Defence: Or maybe they just have a sense of humour. They were well aware of the reaction to Jar Jar from many adults. It was unavoidable. That doesn’t mean that Jar Jar was a total failure. Let’s get back to hard evidence. Mr Binks, on a technical level, was an astounding breakthough – the first fully interactive CG character, flawlessly integrated as a main character alongside live actors. Even today the animation, texturing and compositing are of a very high standard. Usually a “technical” film pioneer will date rapidly as techniques and technology advance swiftly…

Prosecution: Stop quoting tech-speak!

Defence: …but Mr Binks remains a stunningly realistic creation, even when viewed today. The success of Jar Jar Binks, though, is as much down to the artistic talents of his 15 animators as his technical achievements. They give him true character, whether you like that character or not.

Prosecution: They give him too much character, I’d argue. It’s like every scene he’s in they have to draw attention to him. He can’t stand still or be quiet. He has to bobble about like Mickey Mouse in “Steamboat Willy” and has a severe case of verbal diarrhoea. He even emits a goofy, comedy squawk at Qui Gon’s funeral. Someone should have garrotted him with his own prehensile tongue. He’s not a “fully integrated” character, because even if he’s “flawlessly integrated” into the background his stupid antics are being foregrounded. And as for his vapid slapstick buffoonery, it may not have been so insulting if it hadn’t started to become a vital part of the plot development. Stumbling around with a numbed tongue after a bizarre pod racer accident is one thing; saving the Gungan army by – oops – accidentally letting loose a truck load of conveniently-shaped bombs is another thing altogether.

Defence: But children did love him.

Prosecution: My turn to play the hearsay card. We only have George Lucas’s whistling-in-the-wind claims to back that up.

Defence: On the contrary. Please check Evidence Box #1: a survey carried out on the SFX forum which seems to prove conclusively that Mr Binks did appeal directly to the audience Mr Lucas said enjoyed him.

Prosecution: Indeed, that evidence is both surprising and conclusive, albeit not the whole story. I believe the same survey discovered some kids who hated Jar Jar.

Defence: That I will concur. But the Defence’s aim is to refute the claim that everybody hated Jar Jar. The poll suggests that at least two thirds of under-tens really did love him, even if they grew out of it later.

Prosecution: However, those children only made up a small part of the overall audience. Everyone else wanted to slice and dice the bug-eyed pariah, especially those who believed he was an insulting racial stereotype. There was a big outcry from African Americans because his comedy voice seemed to be taking the mick out of ebonics – a form of African American lingo.

Defence: Oh, that old chestnut. George Lucas himself denied those allegations in a BBC Newsnight interview in 1999: “These are criticisms made by people who’ve obviously never met a Jamaican, because it’s definitely not Jamaican and if you were to say those lines in Jamaican they wouldn’t be anything like the way Jar Jar Binks says them.”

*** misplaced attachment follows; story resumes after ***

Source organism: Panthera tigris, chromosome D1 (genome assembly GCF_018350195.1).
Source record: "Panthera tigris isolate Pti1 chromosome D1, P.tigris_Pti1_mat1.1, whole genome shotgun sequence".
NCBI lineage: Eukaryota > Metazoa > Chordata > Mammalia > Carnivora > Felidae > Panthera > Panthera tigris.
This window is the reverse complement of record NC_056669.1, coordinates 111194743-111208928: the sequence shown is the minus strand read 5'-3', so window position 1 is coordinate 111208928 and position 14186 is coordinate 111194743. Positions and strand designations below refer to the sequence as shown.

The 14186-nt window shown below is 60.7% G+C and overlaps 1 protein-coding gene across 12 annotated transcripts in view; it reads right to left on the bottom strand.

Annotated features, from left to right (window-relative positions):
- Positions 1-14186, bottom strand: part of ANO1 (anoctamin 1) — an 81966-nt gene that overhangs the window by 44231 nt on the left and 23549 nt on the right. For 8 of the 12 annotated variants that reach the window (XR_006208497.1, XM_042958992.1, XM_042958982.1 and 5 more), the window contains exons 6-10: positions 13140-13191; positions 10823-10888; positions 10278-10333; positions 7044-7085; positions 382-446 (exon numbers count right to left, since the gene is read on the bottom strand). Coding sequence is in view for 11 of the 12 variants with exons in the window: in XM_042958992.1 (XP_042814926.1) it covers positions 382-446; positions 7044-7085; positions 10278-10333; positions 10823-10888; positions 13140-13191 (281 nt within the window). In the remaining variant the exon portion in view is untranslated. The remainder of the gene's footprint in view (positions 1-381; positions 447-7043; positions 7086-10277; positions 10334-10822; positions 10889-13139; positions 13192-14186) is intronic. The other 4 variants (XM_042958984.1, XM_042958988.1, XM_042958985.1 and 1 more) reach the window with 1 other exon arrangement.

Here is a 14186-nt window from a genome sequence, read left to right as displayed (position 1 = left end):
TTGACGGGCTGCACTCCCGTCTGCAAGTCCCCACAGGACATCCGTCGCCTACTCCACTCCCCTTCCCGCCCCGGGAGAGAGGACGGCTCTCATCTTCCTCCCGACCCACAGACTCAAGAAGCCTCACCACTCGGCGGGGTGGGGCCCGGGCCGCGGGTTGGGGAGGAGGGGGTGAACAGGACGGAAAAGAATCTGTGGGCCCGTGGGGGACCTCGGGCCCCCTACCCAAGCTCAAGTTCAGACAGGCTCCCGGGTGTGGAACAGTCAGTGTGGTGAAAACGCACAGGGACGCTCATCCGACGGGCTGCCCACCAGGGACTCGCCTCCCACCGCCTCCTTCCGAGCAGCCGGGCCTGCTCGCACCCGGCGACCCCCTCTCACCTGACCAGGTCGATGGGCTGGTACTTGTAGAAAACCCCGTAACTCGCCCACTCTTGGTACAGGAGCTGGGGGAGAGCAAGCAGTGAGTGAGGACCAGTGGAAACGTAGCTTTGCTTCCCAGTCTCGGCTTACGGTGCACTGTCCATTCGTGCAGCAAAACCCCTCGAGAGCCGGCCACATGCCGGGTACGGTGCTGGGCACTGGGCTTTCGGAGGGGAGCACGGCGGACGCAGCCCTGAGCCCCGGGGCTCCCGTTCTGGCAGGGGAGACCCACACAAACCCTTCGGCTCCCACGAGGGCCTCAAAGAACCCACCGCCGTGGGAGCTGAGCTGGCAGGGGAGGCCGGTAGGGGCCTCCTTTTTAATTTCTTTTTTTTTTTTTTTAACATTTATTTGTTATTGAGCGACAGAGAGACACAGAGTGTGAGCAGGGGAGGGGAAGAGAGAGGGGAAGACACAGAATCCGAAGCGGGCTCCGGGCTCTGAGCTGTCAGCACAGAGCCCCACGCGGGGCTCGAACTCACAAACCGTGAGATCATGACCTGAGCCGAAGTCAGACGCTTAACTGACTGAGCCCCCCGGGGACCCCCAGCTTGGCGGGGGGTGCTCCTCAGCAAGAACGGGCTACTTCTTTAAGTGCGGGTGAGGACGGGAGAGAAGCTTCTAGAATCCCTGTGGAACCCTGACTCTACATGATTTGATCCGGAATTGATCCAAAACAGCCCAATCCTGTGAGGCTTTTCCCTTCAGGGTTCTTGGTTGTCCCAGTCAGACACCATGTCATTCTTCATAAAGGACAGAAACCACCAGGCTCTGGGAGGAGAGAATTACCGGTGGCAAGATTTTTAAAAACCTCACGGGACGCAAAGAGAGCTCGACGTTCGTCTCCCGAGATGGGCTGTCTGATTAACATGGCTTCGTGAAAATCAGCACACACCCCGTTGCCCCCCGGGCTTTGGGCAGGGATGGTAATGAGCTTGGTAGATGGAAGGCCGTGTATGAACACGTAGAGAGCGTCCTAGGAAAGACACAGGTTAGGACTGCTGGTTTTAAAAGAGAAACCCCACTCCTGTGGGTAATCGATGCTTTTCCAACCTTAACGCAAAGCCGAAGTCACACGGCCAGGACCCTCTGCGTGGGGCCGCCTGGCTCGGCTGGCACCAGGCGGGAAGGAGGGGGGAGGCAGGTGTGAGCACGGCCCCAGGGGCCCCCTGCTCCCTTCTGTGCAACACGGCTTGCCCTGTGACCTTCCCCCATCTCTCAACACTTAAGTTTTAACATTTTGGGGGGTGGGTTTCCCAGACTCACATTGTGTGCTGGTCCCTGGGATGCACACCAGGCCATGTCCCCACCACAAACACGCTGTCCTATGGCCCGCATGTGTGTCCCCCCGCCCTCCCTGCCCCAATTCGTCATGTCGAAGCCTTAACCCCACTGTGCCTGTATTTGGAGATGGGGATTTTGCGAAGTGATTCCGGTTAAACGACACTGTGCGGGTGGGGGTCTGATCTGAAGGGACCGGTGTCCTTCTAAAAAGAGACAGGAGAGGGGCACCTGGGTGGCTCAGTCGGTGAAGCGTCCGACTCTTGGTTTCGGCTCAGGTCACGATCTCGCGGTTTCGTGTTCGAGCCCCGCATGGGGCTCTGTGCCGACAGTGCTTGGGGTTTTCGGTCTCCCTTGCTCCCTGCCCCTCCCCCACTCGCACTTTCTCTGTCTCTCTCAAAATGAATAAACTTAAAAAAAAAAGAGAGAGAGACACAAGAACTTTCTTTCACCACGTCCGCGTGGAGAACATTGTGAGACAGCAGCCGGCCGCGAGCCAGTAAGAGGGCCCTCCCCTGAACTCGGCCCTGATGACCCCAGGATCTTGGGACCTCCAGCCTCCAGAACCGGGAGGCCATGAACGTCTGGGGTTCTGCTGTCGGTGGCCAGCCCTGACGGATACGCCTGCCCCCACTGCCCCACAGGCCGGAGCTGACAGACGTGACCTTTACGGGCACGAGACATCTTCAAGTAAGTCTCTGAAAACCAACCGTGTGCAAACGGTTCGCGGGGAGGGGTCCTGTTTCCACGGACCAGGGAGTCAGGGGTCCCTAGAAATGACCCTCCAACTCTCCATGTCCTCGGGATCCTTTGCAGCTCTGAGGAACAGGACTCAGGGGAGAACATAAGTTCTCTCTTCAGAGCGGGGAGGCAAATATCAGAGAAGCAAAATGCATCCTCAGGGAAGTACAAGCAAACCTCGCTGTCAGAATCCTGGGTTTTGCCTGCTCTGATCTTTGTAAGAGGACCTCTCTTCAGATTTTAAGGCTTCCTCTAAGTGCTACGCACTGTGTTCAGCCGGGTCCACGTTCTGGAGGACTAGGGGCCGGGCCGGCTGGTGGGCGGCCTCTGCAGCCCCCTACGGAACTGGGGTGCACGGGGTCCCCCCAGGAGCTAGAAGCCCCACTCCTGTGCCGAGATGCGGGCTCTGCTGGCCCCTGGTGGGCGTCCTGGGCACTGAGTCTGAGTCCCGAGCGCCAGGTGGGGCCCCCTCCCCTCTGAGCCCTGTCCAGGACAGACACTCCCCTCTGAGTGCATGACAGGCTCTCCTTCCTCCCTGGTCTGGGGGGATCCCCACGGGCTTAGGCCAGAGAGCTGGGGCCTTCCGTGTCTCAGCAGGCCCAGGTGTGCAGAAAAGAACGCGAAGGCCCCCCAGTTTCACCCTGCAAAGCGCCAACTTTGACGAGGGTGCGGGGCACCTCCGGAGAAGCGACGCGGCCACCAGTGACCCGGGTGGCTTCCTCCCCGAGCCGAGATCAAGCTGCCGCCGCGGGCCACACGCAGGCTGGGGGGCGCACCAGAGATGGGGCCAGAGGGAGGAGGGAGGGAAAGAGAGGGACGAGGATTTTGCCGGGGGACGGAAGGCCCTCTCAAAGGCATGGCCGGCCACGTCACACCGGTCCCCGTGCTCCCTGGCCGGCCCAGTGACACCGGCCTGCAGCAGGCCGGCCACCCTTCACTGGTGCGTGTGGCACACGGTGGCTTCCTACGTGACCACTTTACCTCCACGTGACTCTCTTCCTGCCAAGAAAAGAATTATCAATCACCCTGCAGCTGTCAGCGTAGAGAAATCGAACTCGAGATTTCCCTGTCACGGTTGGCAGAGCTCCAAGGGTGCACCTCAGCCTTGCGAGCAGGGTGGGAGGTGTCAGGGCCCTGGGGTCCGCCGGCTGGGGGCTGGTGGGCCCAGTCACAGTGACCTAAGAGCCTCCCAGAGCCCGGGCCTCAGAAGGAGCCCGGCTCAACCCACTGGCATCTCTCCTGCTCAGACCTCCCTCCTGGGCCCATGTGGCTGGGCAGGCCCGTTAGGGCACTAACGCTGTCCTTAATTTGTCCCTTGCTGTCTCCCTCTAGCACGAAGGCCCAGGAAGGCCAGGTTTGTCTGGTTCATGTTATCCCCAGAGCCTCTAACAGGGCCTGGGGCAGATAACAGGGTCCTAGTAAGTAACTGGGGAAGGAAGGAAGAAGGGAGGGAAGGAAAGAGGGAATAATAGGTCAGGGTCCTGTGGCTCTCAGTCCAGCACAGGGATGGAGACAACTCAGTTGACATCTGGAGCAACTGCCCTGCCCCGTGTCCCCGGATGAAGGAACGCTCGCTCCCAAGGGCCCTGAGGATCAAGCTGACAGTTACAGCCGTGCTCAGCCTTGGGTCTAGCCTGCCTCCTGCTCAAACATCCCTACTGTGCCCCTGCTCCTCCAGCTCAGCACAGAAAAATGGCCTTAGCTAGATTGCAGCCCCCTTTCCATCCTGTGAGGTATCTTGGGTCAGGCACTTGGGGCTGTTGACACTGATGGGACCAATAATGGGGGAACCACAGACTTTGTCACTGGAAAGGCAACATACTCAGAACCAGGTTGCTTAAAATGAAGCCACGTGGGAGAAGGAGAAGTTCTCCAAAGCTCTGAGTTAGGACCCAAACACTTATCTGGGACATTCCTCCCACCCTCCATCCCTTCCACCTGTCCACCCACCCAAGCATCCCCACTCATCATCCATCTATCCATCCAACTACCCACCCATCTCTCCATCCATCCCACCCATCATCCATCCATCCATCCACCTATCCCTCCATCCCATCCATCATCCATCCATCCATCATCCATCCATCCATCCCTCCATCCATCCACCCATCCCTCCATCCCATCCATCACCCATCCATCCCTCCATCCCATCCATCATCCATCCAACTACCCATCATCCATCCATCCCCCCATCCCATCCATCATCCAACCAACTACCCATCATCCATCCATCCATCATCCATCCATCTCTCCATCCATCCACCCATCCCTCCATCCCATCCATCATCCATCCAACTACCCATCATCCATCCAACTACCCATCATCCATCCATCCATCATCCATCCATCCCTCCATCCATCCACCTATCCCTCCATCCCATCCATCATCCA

Defence: I think my learned colleague is being a bit overly sensitive in this regard.

Prosecution: Probably there was no malicious intent, but nevertheless, the result is insensitive.

Defence: That’s a bit like saying the Ewoks were stereotypical noble savages who would just as soon eat a white man as… oh hang on. I retract my comment.

Prosecution: And let us not forget that Mr Binks also faced criticism for being a gay stereotype.

Defence: For which it is difficult to find evidence, unless one is basing the accusation on his mincing walk. Besides, he’s significantly less camp than C-3PO.

Prosecution: Point taken. But he still, undeniably, pissed off a large percentage of movie-goers. Some fans were so appalled with Jar Jar that they even made their own versions of The Phantom Menace playing down the character. Mike J Nichols distributed free an unauthorised version of the film called The Phantom Edit, which cut out as many of Mr Binks’s scenes as possible. Another group of fans produced a version in which Mr Binks’s dialogue was removed entirely and replaced with subtitles. And another well-known fan made Revenge of the Sith which virtually cut the annoying little blighter out altogether.

Defence: Oh, that is a low blow.

Prosecution: In summation, Mr Binks was a racially insulting, irritating, unfunny waste of space who became a public joke and a byword for unnecessary FX noodling.

Defence: But the kids loved him.

Prosecution: If their opinion counted, we’d let ’em vote.

Dave Golder
Freelance Writer

Dave is a TV and film journalist who specializes in the science fiction and fantasy genres. He's written books about film posters and post-apocalypses, alongside writing for SFX Magazine for many years.